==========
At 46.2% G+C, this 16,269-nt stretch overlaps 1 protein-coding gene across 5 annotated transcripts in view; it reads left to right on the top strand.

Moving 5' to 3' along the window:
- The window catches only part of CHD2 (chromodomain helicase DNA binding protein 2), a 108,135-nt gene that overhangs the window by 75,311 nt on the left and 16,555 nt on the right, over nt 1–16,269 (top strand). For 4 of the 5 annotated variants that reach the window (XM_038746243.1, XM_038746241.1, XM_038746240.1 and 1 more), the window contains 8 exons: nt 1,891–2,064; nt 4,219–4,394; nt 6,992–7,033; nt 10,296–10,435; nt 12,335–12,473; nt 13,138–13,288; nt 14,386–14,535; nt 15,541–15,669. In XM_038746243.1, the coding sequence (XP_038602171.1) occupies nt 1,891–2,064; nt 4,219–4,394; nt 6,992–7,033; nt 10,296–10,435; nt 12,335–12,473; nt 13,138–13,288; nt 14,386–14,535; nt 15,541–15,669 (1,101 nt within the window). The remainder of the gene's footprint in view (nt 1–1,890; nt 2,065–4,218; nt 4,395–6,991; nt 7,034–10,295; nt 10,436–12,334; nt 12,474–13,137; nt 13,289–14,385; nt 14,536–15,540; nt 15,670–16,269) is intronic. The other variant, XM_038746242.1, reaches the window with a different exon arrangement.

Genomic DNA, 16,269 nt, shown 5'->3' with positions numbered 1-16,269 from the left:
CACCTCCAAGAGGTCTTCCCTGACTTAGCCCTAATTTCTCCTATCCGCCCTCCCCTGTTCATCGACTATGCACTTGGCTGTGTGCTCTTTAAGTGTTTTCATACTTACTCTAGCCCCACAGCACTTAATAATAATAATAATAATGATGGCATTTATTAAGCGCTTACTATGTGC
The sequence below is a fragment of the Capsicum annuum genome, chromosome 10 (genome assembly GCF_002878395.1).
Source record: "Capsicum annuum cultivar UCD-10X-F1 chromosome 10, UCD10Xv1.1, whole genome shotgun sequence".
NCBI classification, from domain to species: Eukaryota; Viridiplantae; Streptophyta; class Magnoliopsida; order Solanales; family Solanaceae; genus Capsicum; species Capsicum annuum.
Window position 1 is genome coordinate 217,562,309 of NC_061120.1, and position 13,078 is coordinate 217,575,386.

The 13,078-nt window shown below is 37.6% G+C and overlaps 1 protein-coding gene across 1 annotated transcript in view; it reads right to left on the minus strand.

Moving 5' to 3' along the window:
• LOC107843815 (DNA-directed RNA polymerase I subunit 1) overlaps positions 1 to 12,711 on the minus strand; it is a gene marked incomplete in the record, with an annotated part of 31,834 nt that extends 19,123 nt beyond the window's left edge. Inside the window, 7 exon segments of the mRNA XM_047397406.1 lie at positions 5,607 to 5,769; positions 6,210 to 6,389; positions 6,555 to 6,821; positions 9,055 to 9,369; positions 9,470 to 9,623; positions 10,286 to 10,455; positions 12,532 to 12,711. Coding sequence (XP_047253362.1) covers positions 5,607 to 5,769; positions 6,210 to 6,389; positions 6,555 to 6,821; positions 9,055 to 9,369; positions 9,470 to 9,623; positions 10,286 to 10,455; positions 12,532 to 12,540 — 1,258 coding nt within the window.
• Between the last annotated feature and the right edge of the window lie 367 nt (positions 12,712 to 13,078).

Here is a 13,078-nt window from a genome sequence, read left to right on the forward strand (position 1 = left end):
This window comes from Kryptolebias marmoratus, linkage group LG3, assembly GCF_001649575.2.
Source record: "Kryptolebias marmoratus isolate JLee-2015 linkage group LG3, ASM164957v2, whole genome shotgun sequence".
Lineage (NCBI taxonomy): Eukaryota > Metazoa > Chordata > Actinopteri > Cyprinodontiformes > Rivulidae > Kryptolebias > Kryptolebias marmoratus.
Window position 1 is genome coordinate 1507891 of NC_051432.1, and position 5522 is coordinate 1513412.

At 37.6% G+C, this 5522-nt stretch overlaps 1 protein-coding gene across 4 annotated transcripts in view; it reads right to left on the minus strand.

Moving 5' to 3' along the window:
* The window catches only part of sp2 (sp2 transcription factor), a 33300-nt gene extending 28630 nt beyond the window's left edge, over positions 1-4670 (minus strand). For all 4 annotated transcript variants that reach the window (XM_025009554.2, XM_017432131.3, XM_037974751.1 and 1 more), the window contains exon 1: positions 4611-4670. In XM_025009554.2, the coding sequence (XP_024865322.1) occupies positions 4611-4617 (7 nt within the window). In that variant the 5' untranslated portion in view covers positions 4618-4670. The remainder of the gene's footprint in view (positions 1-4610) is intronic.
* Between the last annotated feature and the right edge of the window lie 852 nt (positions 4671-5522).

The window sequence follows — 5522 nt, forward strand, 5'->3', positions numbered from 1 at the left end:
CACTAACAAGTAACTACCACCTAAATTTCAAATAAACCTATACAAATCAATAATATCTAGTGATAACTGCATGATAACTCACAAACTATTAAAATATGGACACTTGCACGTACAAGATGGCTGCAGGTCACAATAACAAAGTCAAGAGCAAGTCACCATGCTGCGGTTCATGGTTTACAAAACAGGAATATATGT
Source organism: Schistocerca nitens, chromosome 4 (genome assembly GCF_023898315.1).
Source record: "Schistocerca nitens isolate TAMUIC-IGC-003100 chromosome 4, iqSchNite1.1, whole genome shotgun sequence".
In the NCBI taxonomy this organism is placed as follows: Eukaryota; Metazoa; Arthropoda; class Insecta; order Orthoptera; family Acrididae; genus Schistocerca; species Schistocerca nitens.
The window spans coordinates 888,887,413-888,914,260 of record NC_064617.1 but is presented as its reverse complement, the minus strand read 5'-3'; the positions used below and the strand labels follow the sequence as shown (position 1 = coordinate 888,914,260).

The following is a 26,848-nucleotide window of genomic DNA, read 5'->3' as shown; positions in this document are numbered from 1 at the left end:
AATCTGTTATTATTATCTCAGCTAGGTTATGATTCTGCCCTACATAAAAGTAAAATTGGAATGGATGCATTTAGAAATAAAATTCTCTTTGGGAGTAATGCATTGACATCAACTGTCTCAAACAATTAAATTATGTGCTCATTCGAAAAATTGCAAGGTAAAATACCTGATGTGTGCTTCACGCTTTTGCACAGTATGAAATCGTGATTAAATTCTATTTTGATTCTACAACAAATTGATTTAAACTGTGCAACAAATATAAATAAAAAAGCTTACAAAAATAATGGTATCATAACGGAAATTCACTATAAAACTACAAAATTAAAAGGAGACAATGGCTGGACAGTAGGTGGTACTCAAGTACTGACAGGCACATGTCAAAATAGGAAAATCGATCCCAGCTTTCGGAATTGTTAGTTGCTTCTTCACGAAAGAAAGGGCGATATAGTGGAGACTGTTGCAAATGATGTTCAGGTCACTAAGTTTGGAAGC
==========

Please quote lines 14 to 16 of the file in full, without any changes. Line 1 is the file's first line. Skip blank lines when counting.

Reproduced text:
Here is a 13,078-nt window from a genome sequence, read left to right on the forward strand (position 1 = left end):
This window comes from Kryptolebias marmoratus, linkage group LG3, assembly GCF_001649575.2.
Source record: "Kryptolebias marmoratus isolate JLee-2015 linkage group LG3, ASM164957v2, whole genome shotgun sequence".